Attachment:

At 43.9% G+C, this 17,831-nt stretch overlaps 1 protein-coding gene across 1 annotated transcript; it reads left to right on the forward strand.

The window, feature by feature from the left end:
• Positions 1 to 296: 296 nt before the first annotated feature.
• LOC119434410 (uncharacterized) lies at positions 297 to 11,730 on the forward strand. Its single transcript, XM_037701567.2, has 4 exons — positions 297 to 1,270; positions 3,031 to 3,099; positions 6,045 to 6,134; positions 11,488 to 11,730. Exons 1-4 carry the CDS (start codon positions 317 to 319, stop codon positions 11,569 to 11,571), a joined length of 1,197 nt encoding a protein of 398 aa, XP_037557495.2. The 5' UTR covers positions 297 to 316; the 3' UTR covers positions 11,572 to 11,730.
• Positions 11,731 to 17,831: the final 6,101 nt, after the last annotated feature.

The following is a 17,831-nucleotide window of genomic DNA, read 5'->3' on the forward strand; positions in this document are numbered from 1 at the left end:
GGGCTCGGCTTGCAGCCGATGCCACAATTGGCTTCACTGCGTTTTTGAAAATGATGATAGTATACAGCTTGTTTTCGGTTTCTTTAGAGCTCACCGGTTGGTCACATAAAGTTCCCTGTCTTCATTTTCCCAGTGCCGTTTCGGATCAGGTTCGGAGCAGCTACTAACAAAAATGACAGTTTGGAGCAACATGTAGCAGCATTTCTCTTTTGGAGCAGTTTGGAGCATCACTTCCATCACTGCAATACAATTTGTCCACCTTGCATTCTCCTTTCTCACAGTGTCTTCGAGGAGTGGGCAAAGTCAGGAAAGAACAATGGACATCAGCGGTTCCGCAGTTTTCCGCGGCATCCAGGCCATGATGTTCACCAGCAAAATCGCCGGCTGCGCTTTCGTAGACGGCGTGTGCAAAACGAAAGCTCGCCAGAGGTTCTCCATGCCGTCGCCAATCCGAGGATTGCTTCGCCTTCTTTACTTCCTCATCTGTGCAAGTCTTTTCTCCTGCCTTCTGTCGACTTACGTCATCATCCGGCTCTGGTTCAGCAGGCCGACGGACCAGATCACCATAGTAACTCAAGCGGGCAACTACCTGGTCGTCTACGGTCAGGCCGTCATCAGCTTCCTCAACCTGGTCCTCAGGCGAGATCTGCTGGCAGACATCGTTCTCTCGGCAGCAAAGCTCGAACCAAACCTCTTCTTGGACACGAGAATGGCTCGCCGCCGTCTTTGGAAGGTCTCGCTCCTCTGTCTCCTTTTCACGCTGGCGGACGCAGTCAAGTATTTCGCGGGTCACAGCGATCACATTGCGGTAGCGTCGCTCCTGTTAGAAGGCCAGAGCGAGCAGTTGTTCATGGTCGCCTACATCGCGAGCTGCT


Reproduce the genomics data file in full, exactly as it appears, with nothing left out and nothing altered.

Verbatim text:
At 43.9% G+C, this 17,831-nt stretch overlaps 1 protein-coding gene across 1 annotated transcript; it reads left to right on the forward strand.

The window, feature by feature from the left end:
• Positions 1 to 296: 296 nt before the first annotated feature.
• LOC119434410 (uncharacterized) lies at positions 297 to 11,730 on the forward strand. Its single transcript, XM_037701567.2, has 4 exons — positions 297 to 1,270; positions 3,031 to 3,099; positions 6,045 to 6,134; positions 11,488 to 11,730. Exons 1-4 carry the CDS (start codon positions 317 to 319, stop codon positions 11,569 to 11,571), a joined length of 1,197 nt encoding a protein of 398 aa, XP_037557495.2. The 5' UTR covers positions 297 to 316; the 3' UTR covers positions 11,572 to 11,730.
• Positions 11,731 to 17,831: the final 6,101 nt, after the last annotated feature.

The following is a 17,831-nucleotide window of genomic DNA, read 5'->3' on the forward strand; positions in this document are numbered from 1 at the left end:
GGGCTCGGCTTGCAGCCGATGCCACAATTGGCTTCACTGCGTTTTTGAAAATGATGATAGTATACAGCTTGTTTTCGGTTTCTTTAGAGCTCACCGGTTGGTCACATAAAGTTCCCTGTCTTCATTTTCCCAGTGCCGTTTCGGATCAGGTTCGGAGCAGCTACTAACAAAAATGACAGTTTGGAGCAACATGTAGCAGCATTTCTCTTTTGGAGCAGTTTGGAGCATCACTTCCATCACTGCAATACAATTTGTCCACCTTGCATTCTCCTTTCTCACAGTGTCTTCGAGGAGTGGGCAAAGTCAGGAAAGAACAATGGACATCAGCGGTTCCGCAGTTTTCCGCGGCATCCAGGCCATGATGTTCACCAGCAAAATCGCCGGCTGCGCTTTCGTAGACGGCGTGTGCAAAACGAAAGCTCGCCAGAGGTTCTCCATGCCGTCGCCAATCCGAGGATTGCTTCGCCTTCTTTACTTCCTCATCTGTGCAAGTCTTTTCTCCTGCCTTCTGTCGACTTACGTCATCATCCGGCTCTGGTTCAGCAGGCCGACGGACCAGATCACCATAGTAACTCAAGCGGGCAACTACCTGGTCGTCTACGGTCAGGCCGTCATCAGCTTCCTCAACCTGGTCCTCAGGCGAGATCTGCTGGCAGACATCGTTCTCTCGGCAGCAAAGCTCGAACCAAACCTCTTCTTGGACACGAGAATGGCTCGCCGCCGTCTTTGGAAGGTCTCGCTCCTCTGTCTCCTTTTCACGCTGGCGGACGCAGTCAAGTATTTCGCGGGTCACAGCGATCACATTGCGGTAGCGTCGCTCCTGTTAGAAGGCCAGAGCGAGCAGTTGTTCATGGTCGCCTACATCGCGAGCTGCT